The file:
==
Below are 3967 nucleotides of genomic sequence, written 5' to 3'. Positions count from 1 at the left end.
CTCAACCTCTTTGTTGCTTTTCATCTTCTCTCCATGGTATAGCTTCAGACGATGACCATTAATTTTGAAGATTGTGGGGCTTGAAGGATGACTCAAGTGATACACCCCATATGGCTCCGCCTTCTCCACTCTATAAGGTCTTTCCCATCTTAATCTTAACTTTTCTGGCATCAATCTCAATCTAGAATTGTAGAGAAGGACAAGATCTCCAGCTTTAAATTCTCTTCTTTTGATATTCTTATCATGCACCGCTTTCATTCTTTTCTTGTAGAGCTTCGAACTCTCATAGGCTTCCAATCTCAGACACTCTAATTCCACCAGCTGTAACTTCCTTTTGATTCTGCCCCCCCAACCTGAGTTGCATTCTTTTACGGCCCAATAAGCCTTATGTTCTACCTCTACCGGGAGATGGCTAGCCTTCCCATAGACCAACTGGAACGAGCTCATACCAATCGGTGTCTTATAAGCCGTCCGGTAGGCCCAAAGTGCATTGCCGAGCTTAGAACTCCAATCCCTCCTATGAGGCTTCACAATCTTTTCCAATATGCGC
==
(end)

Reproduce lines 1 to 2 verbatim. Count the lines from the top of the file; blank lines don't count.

Below are 3967 nucleotides of genomic sequence, written 5' to 3'. Positions count from 1 at the left end.
CTCAACCTCTTTGTTGCTTTTCATCTTCTCTCCATGGTATAGCTTCAGACGATGACCATTAATTTTGAAGATTGTGGGGCTTGAAGGATGACTCAAGTGATACACCCCATATGGCTCCGCCTTCTCCACTCTATAAGGTCTTTCCCATCTTAATCTTAACTTTTCTGGCATCAATCTCAATCTAGAATTGTAGAGAAGGACAAGATCTCCAGCTTTAAATTCTCTTCTTTTGATATTCTTATCATGCACCGCTTTCATTCTTTTCTTGTAGAGCTTCGAACTCTCATAGGCTTCCAATCTCAGACACTCTAATTCCACCAGCTGTAACTTCCTTTTGATTCTGCCCCCCCAACCTGAGTTGCATTCTTTTACGGCCCAATAAGCCTTATGTTCTACCTCTACCGGGAGATGGCTAGCCTTCCCATAGACCAACTGGAACGAGCTCATACCAATCGGTGTCTTATAAGCCGTCCGGTAGGCCCAAAGTGCATTGCCGAGCTTAGAACTCCAATCCCTCCTATGAGGCTTCACAATCTTTTCCAATATGCGC